The use of vaccine mandates, vaccine passports and vaccine-status-dependent restrictions was not a novel approach globally. Some countries in the European Union, such as Greece, Germany and Denmark, had implemented vaccine mandates since early spring 2021, while the United States and France implemented vaccine-status-dependent restrictions in different forms (Katz, Born, de Wit, et al.).

In Canada, Manitoba was the first province to implement vaccine-status-dependent restrictions (in summer 2021), and it recorded the largest difference in restriction stringency between vaccinated and unvaccinated people across all provinces and territories in November 2021 (see Panel 2). Restrictions for unvaccinated people were 31 percentage points stronger than for vaccinated people that month. This finding is largely attributable to how open the province was for those who were fully vaccinated, in combination with the use of vaccination status to limit personal social gatherings. Alberta, Saskatchewan and British Columbia shared similar public health mandates concerning the use of vaccine passports and tended to have less of a difference than other provinces between restrictions for vaccinated and unvaccinated people.

Quebec and Ontario had similar approaches to the application of vaccine passports and vaccine-status-dependent restrictions, but the stringency level for the vaccinated population in Ontario fell much lower in fall 2021 than it did in Quebec. This caused a greater difference between the two populations in Ontario, whereas Quebec’s restrictions differed less throughout the fourth and fifth waves of the pandemic.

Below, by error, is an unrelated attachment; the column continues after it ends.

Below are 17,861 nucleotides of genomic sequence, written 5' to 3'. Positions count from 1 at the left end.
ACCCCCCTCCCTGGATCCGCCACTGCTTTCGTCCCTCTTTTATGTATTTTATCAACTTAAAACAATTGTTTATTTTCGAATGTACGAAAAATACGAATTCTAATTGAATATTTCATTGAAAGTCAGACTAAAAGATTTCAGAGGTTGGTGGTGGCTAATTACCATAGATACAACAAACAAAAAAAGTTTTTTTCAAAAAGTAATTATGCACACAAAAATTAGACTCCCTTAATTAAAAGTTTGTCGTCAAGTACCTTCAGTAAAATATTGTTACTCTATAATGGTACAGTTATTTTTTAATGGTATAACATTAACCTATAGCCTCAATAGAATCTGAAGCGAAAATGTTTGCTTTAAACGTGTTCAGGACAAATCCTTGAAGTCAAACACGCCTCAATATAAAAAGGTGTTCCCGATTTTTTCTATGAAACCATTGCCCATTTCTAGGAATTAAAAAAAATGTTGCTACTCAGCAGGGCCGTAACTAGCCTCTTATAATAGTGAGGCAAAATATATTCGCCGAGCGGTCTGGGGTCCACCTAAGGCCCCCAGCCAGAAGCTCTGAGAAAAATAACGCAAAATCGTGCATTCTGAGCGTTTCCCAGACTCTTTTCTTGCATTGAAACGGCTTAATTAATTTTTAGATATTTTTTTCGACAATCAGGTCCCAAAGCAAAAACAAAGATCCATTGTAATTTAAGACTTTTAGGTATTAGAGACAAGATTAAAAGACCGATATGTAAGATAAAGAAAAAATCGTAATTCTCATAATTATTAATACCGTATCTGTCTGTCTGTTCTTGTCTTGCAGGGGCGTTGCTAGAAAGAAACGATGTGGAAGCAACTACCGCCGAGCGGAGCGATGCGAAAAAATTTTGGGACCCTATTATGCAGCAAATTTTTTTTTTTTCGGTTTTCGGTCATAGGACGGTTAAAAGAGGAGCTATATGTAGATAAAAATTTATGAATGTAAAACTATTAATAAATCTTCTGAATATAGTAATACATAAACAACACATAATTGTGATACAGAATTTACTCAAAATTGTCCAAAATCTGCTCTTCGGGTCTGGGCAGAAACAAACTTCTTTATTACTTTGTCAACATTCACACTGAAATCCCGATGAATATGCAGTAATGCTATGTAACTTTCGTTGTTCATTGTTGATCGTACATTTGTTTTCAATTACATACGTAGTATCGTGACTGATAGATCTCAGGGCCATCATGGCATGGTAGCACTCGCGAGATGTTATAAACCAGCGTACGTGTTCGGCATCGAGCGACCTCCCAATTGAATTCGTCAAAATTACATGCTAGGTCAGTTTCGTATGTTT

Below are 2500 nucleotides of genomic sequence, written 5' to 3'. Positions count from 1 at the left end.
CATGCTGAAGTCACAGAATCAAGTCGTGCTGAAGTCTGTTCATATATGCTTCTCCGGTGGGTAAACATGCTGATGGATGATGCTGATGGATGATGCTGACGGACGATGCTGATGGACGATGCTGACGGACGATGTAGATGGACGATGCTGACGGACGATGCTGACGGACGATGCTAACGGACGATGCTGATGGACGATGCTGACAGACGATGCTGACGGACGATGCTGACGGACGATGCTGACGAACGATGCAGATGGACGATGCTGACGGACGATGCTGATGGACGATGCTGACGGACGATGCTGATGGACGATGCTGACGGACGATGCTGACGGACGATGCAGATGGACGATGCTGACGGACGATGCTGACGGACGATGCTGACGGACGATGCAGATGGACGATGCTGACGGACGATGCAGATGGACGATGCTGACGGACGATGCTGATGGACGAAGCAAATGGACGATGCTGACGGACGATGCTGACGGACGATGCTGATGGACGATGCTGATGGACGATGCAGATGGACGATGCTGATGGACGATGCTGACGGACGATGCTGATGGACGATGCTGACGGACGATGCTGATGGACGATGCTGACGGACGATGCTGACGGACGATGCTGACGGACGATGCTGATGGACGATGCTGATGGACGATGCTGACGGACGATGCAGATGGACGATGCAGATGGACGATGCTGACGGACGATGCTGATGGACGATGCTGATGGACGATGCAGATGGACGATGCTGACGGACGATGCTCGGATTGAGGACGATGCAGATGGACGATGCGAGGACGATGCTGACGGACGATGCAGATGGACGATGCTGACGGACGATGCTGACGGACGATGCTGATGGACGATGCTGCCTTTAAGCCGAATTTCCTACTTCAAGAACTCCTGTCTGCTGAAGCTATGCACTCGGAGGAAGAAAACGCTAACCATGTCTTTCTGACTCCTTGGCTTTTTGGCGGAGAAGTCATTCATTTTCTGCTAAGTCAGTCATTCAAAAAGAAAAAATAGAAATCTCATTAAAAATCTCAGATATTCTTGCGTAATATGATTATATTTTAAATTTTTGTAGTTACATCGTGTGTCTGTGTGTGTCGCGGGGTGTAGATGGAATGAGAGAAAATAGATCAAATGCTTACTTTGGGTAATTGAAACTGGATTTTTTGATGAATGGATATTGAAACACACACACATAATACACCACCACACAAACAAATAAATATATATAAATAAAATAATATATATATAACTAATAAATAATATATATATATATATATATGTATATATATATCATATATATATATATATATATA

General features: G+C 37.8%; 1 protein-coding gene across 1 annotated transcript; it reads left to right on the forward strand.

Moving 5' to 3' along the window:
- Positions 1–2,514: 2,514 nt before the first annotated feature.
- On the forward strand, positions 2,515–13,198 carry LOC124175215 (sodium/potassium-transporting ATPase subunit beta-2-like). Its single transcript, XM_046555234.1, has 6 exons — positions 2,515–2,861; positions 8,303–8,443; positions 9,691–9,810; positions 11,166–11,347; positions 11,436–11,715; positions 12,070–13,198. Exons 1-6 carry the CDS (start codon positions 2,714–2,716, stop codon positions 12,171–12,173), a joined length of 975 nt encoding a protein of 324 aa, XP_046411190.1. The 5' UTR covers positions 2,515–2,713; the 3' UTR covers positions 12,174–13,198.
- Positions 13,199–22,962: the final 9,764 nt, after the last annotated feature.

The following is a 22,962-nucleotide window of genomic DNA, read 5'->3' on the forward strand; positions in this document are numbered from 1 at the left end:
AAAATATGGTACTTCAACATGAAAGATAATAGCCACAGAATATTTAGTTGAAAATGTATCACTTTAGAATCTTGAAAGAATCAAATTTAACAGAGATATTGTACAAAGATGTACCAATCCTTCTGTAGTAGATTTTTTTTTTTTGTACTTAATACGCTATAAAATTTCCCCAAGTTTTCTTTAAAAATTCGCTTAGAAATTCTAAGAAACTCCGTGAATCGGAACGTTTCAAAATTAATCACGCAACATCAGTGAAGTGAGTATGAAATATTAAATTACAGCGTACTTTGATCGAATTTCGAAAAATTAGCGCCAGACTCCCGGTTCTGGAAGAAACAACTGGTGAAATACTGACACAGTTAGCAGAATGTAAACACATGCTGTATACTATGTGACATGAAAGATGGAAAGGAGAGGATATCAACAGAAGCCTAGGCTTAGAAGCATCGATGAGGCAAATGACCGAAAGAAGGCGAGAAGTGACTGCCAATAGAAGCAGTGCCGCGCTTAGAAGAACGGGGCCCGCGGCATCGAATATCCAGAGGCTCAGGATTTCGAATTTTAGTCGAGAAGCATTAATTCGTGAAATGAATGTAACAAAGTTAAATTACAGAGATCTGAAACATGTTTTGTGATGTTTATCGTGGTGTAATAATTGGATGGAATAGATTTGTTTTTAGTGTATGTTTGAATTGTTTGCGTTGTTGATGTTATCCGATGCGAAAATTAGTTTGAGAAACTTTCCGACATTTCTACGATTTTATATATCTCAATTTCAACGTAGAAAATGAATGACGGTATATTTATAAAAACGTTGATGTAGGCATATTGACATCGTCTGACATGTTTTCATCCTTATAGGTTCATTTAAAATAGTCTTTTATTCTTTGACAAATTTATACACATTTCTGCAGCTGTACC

New Brunswick was the first Atlantic province to implement vaccine requirements and vaccine-passport-based verification. The remaining Atlantic provinces followed suit by introducing vaccination mandates to prevent the need for circuit breaker restrictions to limit the spread of COVID-19. Prince Edward Island introduced vaccination status as a condition of travel from provinces outside the Atlantic bubble. Many of the vaccine-related restrictions primarily affected households rather than businesses, and they did not lead to large increases in the overall values of the restrictions indexes. When the numerical estimates for the stringency of restrictions between the vaccinated and unvaccinated populations in the Atlantic provinces were examined, a maximum difference of 17 percentage points was recorded in December in New Brunswick.

The territories did not use vaccine-status-specific restrictions as one of their key tools to manage the spread of COVID-19, and made limited use of vaccine-status-specific restrictions. Restrictions commonly used across the territories were general limits on domestic travel, limits on social gathering sizes or targeted circuit breaker restrictions in communities struggling with outbreaks.

Across the provinces, differences in restrictions for vaccinated and unvaccinated people were generally largest during the troughs between COVID-19 waves. This occurred as restrictions on vaccinated people fell relative to those on unvaccinated people during slack periods (Panel 2). During periods when COVID-19 waves were peaking, similar or identical sets of restrictions were implemented for vaccinated and unvaccinated people in many provinces. These measures removed differences between vaccinated and unvaccinated populations around January 2022 in Prince Edward Island, New Brunswick, Ontario and Quebec.